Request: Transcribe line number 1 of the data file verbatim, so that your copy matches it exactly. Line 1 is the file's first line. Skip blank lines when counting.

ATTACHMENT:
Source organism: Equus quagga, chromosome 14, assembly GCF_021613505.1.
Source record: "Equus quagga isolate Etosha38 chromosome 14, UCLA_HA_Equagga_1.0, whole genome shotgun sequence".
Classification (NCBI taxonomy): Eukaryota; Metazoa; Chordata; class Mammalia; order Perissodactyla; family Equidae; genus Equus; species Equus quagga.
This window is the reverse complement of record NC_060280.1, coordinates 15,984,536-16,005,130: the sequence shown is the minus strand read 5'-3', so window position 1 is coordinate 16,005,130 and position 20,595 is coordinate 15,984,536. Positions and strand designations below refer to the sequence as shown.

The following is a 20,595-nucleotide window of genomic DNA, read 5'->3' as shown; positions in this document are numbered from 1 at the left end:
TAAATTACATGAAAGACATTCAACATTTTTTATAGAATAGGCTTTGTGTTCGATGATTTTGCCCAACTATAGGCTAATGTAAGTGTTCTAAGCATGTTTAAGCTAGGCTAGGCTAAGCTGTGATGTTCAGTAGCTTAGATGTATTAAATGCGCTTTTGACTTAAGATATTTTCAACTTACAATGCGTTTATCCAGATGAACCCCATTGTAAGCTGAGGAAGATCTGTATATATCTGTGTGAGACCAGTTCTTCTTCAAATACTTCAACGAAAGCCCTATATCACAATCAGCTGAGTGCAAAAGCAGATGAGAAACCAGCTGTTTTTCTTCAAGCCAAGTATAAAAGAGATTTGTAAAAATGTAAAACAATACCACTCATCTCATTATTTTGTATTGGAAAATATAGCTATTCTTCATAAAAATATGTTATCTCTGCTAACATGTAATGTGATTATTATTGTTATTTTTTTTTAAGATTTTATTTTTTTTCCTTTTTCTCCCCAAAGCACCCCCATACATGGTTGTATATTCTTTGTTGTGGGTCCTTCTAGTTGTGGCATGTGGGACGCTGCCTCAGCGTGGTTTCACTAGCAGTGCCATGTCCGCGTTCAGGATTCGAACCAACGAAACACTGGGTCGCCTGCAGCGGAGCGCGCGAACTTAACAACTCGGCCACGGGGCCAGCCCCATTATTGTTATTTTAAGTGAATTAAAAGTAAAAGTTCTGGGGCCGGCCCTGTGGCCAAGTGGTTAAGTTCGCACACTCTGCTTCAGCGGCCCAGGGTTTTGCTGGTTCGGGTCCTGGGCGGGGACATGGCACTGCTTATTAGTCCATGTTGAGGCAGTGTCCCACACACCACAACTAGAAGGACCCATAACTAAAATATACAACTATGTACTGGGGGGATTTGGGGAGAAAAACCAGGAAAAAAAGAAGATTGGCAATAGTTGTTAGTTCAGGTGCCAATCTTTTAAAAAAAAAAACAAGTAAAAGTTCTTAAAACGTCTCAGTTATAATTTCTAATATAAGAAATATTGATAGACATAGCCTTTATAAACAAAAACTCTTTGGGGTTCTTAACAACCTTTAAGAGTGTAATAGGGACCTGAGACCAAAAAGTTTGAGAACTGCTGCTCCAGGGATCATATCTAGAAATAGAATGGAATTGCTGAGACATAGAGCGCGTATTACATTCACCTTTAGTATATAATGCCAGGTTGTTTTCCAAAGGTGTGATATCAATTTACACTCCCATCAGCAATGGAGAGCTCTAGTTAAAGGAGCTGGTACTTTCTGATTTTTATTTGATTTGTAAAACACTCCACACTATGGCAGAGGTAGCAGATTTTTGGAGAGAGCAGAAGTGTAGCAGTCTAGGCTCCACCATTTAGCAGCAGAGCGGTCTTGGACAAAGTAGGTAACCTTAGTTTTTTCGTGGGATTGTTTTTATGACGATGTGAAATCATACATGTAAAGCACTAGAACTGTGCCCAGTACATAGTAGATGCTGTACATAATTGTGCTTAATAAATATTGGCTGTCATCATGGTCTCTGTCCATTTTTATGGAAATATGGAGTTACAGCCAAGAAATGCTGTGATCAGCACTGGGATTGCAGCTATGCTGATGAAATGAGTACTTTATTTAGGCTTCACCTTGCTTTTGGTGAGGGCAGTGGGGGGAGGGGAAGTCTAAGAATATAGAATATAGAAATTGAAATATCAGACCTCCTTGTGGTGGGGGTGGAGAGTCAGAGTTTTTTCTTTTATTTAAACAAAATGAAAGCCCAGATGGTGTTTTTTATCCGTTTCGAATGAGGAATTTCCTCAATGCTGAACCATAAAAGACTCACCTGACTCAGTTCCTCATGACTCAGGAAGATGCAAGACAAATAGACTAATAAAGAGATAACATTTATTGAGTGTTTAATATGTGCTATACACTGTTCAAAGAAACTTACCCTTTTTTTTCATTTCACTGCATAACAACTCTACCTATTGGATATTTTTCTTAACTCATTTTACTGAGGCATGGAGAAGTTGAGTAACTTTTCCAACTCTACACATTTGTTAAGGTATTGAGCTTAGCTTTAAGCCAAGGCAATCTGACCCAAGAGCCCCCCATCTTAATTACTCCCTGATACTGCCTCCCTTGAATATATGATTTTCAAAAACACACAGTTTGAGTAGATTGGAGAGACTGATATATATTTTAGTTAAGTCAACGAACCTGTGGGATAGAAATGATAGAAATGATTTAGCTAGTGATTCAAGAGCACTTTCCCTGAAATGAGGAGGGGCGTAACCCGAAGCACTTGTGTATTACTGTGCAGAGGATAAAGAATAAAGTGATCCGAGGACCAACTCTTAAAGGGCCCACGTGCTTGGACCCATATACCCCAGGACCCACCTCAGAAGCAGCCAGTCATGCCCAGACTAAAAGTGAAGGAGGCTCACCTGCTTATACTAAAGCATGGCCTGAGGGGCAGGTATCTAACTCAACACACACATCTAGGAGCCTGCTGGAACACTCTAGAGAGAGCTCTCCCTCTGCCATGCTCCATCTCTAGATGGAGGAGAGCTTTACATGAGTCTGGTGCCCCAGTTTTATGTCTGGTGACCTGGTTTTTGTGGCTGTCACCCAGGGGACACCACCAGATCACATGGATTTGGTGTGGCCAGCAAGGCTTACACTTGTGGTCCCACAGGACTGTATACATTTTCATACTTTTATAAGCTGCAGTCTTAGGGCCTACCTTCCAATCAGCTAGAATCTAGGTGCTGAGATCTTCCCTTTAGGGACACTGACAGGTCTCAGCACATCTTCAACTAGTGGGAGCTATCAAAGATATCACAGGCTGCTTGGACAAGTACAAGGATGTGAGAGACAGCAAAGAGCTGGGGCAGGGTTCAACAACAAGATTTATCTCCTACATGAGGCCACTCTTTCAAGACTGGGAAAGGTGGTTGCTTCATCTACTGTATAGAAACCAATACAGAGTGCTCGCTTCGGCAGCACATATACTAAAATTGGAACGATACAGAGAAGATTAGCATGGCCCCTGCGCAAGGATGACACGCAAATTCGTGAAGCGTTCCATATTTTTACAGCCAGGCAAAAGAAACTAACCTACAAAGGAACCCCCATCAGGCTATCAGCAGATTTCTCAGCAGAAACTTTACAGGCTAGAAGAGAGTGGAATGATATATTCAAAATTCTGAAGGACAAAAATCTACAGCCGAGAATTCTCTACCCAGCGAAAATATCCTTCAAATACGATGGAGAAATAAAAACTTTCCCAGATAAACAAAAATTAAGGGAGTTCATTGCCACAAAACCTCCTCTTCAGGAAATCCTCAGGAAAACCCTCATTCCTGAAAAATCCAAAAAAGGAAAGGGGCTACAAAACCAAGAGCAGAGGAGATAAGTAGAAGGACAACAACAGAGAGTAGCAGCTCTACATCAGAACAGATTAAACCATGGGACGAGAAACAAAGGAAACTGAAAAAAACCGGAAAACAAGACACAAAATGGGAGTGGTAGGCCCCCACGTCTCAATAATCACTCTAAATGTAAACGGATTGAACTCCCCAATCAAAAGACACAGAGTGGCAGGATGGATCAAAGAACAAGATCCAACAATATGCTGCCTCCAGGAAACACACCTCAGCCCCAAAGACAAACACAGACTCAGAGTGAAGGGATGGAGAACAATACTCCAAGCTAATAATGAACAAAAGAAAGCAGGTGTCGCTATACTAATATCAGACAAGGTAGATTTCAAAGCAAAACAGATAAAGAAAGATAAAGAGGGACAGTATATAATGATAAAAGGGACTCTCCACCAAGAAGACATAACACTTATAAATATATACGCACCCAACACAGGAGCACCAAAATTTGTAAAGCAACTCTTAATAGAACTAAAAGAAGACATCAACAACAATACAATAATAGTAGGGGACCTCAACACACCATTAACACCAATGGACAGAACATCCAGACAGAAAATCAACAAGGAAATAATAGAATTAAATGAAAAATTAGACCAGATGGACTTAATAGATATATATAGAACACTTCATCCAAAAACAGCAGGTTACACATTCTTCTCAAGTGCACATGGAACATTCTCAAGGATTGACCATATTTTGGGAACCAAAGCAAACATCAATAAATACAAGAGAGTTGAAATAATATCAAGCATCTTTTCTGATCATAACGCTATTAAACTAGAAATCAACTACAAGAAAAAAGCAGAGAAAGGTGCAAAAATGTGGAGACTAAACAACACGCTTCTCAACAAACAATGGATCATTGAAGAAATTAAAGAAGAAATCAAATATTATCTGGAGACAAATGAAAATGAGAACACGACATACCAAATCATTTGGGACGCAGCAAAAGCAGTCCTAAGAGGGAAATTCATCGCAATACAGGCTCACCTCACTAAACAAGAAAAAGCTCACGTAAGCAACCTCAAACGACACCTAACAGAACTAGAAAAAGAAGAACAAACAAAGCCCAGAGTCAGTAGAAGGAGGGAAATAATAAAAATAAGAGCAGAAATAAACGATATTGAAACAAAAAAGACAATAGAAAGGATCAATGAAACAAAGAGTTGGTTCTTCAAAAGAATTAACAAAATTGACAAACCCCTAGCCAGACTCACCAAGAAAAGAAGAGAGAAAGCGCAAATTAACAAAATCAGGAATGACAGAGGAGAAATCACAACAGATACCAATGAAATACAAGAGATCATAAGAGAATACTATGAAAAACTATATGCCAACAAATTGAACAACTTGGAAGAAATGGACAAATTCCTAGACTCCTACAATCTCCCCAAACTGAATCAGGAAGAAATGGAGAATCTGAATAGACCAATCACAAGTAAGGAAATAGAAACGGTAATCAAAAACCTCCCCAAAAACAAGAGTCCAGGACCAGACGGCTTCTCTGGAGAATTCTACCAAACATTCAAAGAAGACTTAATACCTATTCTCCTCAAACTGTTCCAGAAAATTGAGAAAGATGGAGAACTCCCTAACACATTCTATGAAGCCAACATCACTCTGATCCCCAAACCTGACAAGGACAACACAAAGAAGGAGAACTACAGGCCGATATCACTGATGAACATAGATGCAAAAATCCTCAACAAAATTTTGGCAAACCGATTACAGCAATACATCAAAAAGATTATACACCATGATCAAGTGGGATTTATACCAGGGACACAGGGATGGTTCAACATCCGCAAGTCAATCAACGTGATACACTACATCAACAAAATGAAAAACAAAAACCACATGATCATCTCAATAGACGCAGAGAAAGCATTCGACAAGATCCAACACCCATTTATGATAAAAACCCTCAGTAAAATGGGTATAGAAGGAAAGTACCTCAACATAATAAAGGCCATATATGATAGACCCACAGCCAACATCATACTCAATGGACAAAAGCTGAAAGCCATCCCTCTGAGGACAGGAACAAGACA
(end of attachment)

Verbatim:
Source organism: Equus quagga, chromosome 14, assembly GCF_021613505.1.